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A Lie in Disguise or Truth Unclothed?

old brick stone mansion

We live our life as a façade. We have pretty curtains on the windows with a nice welcome mat on the front step, and at the same time, we surround everything with a massive wrought iron fence. Our doors are padlocked and dead-bolted, but the painted stucco covering the walls is magnificent. The front yard is immaculately trimmed, yet the grass is artificial, and the flowers are plastic. In reality, our life often amounts to little more than a heavily dressed-up lie.

We tell our friends and neighbors how wonderful they are, then gossip about them when they are not present. We boast to our coworkers about what a wonderful job we did, never mentioning that someone else we haven’t mentioned did most of the work.

Under the guise of diplomacy, nations cover up their lies to appease other nations. Many leaders and politicians are quick to divert the not-so-pleasant truth about themselves, yet are quite eager to expose it about others—or even demand that others reveal it about themselves.

“These are the things that ye shall do; Speak ye every man the truth to his neighbour; execute the judgment of truth and peace in your gates: And let none of you imagine evil in your hearts against his neighbour; and love no false oath: for all these are things that I hate, saith the Lord” (Zechariah 8:16,17).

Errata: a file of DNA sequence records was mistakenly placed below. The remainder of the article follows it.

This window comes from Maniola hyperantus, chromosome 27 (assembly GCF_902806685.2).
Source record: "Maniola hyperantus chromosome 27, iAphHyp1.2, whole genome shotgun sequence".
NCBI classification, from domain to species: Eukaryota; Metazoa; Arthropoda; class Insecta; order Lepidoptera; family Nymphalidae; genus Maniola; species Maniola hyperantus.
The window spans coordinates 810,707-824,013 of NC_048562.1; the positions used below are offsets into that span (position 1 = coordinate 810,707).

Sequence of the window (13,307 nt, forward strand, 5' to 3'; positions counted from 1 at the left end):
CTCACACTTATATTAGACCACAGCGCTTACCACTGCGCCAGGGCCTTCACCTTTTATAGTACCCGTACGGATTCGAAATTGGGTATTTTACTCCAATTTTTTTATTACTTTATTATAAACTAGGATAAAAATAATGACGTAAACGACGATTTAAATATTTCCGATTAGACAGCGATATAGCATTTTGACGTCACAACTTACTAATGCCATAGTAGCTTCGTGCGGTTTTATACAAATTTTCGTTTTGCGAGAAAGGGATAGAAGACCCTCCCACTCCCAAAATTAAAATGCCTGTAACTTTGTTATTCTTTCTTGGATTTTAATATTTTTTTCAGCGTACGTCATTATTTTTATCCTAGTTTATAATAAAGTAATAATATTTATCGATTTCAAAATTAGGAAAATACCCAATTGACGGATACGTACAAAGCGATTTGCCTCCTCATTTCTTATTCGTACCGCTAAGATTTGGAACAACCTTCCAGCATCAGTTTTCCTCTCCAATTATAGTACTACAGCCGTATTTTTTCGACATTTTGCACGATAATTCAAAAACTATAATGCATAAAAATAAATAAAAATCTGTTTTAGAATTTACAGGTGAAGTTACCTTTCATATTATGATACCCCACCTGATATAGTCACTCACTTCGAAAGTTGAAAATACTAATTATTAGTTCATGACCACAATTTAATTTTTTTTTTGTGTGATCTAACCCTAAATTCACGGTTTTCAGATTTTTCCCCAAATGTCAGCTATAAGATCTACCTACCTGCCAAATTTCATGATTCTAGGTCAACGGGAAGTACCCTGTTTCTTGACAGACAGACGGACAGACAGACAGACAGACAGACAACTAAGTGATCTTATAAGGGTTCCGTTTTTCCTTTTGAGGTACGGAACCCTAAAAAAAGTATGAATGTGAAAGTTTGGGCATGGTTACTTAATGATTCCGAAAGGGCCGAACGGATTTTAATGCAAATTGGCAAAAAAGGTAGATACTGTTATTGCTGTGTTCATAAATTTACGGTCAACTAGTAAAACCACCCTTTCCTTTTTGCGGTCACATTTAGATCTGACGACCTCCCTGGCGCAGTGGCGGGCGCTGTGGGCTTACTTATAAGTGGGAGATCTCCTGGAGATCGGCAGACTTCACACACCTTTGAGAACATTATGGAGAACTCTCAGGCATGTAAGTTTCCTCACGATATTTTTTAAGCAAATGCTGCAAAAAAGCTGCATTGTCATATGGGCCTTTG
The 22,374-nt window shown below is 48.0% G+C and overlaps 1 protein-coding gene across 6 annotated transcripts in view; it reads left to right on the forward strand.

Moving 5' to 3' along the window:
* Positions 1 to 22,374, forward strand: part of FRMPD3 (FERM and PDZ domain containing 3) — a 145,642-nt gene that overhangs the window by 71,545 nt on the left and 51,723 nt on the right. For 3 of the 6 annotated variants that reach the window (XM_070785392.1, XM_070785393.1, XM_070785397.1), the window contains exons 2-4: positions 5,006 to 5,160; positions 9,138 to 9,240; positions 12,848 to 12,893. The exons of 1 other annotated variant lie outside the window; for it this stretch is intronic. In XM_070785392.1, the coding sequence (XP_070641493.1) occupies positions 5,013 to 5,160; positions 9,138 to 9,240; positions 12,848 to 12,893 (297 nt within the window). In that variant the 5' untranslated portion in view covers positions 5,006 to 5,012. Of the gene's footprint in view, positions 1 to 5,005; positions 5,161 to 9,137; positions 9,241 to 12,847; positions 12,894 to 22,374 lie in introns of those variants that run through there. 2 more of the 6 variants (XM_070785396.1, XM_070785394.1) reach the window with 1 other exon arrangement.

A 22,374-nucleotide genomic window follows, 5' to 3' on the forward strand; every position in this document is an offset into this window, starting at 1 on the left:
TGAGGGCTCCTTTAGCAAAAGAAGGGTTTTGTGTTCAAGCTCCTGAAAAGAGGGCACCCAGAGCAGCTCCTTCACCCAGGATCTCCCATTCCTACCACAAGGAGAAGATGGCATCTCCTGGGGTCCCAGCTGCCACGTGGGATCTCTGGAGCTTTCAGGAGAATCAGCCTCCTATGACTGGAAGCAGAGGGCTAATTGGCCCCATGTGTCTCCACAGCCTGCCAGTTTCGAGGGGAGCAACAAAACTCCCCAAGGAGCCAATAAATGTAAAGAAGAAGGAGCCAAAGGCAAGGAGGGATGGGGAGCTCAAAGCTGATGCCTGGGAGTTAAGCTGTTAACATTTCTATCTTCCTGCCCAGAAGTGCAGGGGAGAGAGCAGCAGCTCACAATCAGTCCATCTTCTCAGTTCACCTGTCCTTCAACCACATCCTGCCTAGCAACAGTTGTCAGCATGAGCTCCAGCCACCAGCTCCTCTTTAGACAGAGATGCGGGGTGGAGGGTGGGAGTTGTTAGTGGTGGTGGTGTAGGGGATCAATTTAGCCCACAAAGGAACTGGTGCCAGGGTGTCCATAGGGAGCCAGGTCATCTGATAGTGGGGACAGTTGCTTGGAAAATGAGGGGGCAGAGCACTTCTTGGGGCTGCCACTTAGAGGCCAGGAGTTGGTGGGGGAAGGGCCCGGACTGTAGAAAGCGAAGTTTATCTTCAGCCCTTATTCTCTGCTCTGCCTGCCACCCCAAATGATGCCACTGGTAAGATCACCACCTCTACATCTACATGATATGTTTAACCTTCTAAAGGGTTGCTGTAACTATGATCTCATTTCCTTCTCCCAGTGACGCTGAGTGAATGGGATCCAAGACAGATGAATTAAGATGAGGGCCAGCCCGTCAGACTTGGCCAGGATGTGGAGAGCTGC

All the way back in the beginning, the first man and woman chose to clothe their disobedience in deception. “And the eyes of them both were opened, and they knew that they were naked; and they sewed fig leaves together, and made themselves aprons. And they heard the voice of the Lord God walking in the garden in the cool of the day: and Adam and his wife hid themselves from the presence of the Lord God amongst the trees of the garden” (Genesis 3:7-8). Adam and Eve knew they were wrong, but chose to hide and not disclose the truth to God, their Creator. But God cannot, and will not, be mocked or fooled in any manner. “Neither is there any creature that is not manifest in His sight: but all things are naked and opened unto the eyes of Him with whom we have to do” (Hebrews 4:13).

 

When we dress up our misdeeds we just make them into an appealing lie. And by living a life of covering up falsehood, we fill ourselves with pride, which further worsens our situation. We are telling God that we can handle the situation in the way we think is best. We don’t want the results that the actual truth will bring, so we keep the lie beautifully clothed and hope that no one will peek inside. Yet all we are really doing is putting ourselves into more and more bondage. By continuing our fashion show with our lie, we begin to live more and more in fear.

The reality here is that we sin, meaning we fail to obey the commandments of God, and then sin gains control over us. But we really don’t want anyone to know it. The only one who has a remedy for our desire to constantly disguise who we really are is Jesus. When we yield ourself to Him, and strip our disobedience bare by admitting that we were wrong and that we have sinned against Him, we allow Him to free us of this burden. From the time when Jesus came into this world, to the time when He sacrificed His life on the cross and rose from the grave, He fulfilled all of God’s requirements for us to be free from sin’s control over us.

The truth about who we really are is best when it is unclothed, raw, and out in the open before God. By hiding it, we set ourselves up for a life of falsehood, fear, and shame.